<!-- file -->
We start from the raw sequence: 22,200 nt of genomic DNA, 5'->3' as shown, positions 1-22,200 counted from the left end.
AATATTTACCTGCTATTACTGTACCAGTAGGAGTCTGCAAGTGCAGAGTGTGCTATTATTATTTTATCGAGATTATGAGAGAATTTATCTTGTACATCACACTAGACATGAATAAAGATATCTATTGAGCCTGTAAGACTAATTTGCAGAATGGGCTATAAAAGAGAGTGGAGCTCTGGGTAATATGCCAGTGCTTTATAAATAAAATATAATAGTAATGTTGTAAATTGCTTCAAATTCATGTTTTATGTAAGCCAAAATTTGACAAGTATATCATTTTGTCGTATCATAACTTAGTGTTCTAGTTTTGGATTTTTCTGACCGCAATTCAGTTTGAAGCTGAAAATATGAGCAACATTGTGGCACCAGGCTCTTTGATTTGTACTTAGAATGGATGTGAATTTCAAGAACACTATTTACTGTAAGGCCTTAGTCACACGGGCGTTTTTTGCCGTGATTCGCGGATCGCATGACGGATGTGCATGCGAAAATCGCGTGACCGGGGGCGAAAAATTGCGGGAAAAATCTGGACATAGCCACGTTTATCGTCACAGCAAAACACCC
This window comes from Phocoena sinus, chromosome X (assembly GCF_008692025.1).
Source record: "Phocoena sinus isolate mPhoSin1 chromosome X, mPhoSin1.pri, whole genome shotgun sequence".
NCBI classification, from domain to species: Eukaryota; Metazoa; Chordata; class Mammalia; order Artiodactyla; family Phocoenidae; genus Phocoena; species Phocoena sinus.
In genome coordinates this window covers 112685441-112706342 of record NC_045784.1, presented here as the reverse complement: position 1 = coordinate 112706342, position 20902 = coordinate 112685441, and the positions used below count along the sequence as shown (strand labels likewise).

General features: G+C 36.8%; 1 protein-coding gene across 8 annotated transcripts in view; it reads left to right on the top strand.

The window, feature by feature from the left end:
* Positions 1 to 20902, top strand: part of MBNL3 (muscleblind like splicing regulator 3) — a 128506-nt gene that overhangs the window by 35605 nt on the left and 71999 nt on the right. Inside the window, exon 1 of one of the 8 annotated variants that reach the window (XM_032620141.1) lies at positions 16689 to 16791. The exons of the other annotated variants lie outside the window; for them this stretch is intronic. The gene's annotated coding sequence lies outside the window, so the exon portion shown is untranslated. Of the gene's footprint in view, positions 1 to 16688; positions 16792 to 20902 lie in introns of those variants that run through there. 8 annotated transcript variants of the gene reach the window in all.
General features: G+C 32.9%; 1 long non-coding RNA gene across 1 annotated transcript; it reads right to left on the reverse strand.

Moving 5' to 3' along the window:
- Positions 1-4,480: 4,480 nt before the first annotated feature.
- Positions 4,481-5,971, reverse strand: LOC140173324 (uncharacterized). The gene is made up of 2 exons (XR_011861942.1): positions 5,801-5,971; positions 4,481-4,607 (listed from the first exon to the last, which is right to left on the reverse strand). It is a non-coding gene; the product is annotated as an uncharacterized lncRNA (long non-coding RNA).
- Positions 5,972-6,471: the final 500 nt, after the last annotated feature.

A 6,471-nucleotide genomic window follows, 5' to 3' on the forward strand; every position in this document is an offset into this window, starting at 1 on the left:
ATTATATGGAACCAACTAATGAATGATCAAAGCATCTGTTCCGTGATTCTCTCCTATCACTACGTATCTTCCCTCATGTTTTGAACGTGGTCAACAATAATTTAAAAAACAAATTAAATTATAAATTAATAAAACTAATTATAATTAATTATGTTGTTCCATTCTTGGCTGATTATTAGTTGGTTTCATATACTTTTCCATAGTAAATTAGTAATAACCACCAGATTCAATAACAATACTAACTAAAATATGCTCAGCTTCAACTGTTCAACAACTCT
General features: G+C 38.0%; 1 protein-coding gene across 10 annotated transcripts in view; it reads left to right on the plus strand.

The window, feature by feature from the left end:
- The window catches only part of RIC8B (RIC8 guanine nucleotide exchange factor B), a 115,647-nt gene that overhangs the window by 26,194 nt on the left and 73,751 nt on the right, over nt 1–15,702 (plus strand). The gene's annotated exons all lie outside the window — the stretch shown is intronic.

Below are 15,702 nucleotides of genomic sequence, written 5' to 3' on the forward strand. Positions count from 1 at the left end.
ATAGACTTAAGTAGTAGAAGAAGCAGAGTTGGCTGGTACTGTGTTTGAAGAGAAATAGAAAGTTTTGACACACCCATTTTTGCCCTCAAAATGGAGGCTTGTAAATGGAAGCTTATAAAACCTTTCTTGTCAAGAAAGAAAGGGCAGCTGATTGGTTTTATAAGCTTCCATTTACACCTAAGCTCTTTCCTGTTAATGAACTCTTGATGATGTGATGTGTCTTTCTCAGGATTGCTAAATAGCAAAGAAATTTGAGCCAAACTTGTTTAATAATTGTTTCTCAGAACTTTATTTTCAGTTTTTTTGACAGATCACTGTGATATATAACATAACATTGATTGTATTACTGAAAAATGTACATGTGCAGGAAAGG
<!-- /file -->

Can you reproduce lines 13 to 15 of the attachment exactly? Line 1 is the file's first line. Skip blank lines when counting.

- Positions 4,481-5,971, reverse strand: LOC140173324 (uncharacterized). The gene is made up of 2 exons (XR_011861942.1): positions 5,801-5,971; positions 4,481-4,607 (listed from the first exon to the last, which is right to left on the reverse strand). It is a non-coding gene; the product is annotated as an uncharacterized lncRNA (long non-coding RNA).
- Positions 5,972-6,471: the final 500 nt, after the last annotated feature.

A 6,471-nucleotide genomic window follows, 5' to 3' on the forward strand; every position in this document is an offset into this window, starting at 1 on the left: